30 minutes passed. I started to give him dirty looks while he gesticulated apologetically and mouthed the words "No problem, no problem." Susanne tried to strike up a conversation with three Japanese girls, but to no avail - she overestimated their English skills. After another 10 minutes or so, just as I was ready to give this guy an all-American tongue lashing, his young friend returned with our tickets. I took some time to review them and make sure everything was in order, while the man and his gopher waited anxiously for my approval. I told him everything was fine and I gave him 20 rupees as thanks, while he looked back proudly with an expression that screamed "I said you could trust me."
The only minor snag was that the Agra-Varanasi train was full booked for days, so the only chance we'd have to get there would be to backtrack from Agra to Mathura, an hour to the north, and then catch an overnight express to Varanasi by way of Lucknow. There were plenty of ways to get to Mathura from Agra, so our big concern was whether or not there would be time for us to get to Agra, see all the sights, and finally reach Mathura in order to catch the train.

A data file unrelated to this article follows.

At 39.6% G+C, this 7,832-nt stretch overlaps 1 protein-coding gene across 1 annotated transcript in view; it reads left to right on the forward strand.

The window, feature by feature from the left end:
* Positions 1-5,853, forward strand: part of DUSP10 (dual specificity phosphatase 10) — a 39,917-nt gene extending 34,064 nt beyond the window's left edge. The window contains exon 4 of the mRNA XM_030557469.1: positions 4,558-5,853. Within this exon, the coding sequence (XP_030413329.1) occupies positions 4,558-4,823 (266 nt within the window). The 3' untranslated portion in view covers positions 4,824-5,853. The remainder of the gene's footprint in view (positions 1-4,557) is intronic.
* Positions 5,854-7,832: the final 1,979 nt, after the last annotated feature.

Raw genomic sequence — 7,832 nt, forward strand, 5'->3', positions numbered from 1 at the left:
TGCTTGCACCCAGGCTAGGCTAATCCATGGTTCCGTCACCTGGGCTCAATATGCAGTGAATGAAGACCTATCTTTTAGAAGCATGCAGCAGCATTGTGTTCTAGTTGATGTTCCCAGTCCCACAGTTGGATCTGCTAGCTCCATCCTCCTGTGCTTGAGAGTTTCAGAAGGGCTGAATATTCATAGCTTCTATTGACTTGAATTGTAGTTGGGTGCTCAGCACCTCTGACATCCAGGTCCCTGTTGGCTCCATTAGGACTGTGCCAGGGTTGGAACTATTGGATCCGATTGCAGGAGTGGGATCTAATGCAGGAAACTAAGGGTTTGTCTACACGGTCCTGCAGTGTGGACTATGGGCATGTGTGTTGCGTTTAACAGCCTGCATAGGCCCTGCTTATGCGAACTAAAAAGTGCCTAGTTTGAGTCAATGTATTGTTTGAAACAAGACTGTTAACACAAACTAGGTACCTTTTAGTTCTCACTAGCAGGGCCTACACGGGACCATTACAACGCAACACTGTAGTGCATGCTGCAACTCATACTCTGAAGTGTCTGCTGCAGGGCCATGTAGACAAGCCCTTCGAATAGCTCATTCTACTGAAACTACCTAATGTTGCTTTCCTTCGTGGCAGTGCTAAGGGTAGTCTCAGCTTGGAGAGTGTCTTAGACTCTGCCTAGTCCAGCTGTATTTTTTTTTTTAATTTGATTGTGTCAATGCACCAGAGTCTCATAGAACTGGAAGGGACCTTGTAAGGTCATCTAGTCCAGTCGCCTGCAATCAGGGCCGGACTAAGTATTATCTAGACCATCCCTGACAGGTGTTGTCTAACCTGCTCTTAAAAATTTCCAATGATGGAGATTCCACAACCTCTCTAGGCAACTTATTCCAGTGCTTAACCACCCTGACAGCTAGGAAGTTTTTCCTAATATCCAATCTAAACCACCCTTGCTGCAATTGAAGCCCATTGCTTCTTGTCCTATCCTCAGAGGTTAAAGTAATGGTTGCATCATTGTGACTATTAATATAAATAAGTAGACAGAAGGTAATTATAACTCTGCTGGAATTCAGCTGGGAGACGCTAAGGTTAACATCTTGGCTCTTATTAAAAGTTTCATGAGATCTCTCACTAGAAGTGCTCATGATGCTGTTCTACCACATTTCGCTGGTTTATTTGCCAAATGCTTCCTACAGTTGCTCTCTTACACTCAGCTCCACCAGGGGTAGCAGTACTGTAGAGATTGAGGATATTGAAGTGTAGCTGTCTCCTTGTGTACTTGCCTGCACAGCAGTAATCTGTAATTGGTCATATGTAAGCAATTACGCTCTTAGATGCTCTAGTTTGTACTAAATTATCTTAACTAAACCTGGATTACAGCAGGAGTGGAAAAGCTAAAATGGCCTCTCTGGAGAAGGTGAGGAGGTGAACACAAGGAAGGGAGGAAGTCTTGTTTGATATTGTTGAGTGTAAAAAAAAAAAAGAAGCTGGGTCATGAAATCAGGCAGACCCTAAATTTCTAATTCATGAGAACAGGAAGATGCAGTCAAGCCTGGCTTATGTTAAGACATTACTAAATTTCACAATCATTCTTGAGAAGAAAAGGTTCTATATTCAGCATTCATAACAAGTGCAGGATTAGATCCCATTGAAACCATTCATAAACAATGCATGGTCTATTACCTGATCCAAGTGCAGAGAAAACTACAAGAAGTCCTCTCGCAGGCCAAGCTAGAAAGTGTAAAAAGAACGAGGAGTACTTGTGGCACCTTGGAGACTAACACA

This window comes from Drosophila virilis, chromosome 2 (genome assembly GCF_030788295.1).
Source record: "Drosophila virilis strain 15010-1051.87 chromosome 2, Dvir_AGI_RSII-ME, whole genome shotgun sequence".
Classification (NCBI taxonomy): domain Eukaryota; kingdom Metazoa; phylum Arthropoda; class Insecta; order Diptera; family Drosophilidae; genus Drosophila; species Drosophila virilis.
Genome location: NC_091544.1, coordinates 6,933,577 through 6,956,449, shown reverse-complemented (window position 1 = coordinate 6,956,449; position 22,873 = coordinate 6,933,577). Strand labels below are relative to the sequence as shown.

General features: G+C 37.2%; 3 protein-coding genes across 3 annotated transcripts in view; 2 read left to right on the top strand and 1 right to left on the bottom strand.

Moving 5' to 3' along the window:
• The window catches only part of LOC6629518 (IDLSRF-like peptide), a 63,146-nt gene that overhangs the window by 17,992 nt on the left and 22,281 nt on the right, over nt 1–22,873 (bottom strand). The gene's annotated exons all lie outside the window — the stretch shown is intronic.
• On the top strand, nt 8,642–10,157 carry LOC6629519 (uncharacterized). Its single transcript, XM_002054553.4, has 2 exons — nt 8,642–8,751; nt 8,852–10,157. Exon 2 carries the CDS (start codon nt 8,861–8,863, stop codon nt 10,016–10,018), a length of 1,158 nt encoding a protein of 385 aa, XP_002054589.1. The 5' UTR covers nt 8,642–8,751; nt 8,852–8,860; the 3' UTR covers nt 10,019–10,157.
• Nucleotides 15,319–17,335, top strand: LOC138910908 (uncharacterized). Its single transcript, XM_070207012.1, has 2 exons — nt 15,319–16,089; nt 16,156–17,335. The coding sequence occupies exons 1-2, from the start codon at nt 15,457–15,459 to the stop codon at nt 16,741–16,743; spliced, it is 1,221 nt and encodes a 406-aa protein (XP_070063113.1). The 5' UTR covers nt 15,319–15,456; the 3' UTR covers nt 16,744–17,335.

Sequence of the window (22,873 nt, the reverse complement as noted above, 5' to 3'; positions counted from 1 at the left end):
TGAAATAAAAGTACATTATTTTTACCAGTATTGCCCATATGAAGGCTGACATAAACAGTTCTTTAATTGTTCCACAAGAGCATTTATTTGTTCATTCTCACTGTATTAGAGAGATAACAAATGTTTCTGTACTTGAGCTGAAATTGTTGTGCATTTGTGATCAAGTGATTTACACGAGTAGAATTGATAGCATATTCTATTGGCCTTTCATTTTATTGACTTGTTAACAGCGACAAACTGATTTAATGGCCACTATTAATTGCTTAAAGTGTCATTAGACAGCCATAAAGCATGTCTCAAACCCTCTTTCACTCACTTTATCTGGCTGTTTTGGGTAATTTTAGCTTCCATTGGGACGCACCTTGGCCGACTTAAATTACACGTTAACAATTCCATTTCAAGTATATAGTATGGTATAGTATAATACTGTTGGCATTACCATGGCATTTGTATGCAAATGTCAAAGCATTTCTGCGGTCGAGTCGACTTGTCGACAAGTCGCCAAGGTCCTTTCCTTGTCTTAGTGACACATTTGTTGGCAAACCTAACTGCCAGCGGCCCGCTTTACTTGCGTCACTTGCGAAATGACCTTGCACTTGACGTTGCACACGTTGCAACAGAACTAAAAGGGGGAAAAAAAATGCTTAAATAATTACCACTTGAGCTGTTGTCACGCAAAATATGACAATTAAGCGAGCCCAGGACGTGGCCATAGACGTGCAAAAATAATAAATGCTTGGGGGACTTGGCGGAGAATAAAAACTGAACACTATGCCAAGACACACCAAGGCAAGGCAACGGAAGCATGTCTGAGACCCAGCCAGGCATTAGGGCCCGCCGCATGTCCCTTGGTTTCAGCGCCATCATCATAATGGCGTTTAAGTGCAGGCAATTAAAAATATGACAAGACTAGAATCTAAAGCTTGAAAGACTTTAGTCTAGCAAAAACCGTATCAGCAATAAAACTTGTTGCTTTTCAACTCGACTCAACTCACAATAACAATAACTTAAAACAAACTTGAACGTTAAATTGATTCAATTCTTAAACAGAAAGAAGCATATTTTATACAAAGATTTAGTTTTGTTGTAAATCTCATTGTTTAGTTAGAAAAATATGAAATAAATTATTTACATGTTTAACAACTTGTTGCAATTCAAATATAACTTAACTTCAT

We took an autorickshaw back to Connaught Circus and the Indian Airlines office. We had been warned that the lines for reconfirming tickets were often horrendously slow, so I was prepared for the worst. Instead, we found ourselves in a spacious office with no less than 10 separate counters. I quickly got to an agent who began to look over our tickets. He then developed a puzzled look on his face. "Where are your tickets to Agra, Jaipur, Dhaka, and Amritsar?" he asked. I said we hadn't purchased any. He said we had reservations, and wanted to know why were weren't going there. It turns out that our travel agent in the US booked reservations for every city we brainstormed a trip to, but never bothered to cancel them after we had settled on a final itinerary.